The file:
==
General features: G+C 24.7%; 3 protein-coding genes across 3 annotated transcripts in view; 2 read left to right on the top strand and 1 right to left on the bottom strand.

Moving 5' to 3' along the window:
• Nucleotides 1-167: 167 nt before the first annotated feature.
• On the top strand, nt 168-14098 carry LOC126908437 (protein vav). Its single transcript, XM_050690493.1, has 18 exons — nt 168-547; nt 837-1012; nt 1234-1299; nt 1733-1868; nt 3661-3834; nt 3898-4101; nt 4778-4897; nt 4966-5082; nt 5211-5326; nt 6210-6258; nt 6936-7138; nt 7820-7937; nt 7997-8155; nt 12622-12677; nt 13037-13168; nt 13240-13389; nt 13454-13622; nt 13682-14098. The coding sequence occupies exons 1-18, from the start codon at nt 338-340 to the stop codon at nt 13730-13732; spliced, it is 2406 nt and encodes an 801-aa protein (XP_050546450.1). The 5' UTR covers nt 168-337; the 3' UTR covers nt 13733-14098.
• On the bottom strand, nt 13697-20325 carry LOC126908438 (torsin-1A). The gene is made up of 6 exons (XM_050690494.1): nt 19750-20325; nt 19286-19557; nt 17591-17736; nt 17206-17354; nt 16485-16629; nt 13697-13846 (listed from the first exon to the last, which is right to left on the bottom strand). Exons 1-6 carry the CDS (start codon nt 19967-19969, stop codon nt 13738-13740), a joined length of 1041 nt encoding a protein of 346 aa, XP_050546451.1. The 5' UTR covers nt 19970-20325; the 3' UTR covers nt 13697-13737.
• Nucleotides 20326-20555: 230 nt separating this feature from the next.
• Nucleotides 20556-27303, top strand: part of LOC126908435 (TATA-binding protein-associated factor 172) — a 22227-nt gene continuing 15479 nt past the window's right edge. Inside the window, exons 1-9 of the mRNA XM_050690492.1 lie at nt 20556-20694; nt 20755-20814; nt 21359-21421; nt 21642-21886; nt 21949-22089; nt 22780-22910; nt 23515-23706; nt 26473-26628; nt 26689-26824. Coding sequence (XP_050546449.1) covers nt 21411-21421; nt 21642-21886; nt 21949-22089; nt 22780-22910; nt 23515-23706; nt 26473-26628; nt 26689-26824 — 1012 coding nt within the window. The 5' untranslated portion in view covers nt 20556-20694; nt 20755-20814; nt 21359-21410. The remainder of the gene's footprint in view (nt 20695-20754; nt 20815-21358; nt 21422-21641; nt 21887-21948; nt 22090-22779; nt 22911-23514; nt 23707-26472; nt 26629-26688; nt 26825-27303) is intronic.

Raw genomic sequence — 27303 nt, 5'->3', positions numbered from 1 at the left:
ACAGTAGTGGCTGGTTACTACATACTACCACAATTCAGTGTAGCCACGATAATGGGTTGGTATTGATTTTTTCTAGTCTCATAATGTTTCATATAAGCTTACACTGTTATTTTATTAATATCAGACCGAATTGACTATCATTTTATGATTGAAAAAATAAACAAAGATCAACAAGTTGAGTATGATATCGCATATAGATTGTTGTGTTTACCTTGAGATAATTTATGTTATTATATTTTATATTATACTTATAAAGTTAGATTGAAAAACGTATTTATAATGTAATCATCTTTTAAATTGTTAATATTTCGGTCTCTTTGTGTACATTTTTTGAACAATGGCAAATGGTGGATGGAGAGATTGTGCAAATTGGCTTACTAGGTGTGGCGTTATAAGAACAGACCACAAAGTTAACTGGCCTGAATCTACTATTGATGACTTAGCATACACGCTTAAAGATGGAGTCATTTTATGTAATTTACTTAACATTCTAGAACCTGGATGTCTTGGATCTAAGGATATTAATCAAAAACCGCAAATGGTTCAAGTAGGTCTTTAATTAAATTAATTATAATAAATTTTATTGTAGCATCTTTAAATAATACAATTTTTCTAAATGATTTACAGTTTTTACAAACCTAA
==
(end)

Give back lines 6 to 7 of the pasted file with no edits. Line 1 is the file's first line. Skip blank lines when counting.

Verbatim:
• Nucleotides 20326-20555: 230 nt separating this feature from the next.
• Nucleotides 20556-27303, top strand: part of LOC126908435 (TATA-binding protein-associated factor 172) — a 22227-nt gene continuing 15479 nt past the window's right edge. Inside the window, exons 1-9 of the mRNA XM_050690492.1 lie at nt 20556-20694; nt 20755-20814; nt 21359-21421; nt 21642-21886; nt 21949-22089; nt 22780-22910; nt 23515-23706; nt 26473-26628; nt 26689-26824. Coding sequence (XP_050546449.1) covers nt 21411-21421; nt 21642-21886; nt 21949-22089; nt 22780-22910; nt 23515-23706; nt 26473-26628; nt 26689-26824 — 1012 coding nt within the window. The 5' untranslated portion in view covers nt 20556-20694; nt 20755-20814; nt 21359-21410. The remainder of the gene's footprint in view (nt 20695-20754; nt 20815-21358; nt 21422-21641; nt 21887-21948; nt 22090-22779; nt 22911-23514; nt 23707-26472; nt 26629-26688; nt 26825-27303) is intronic.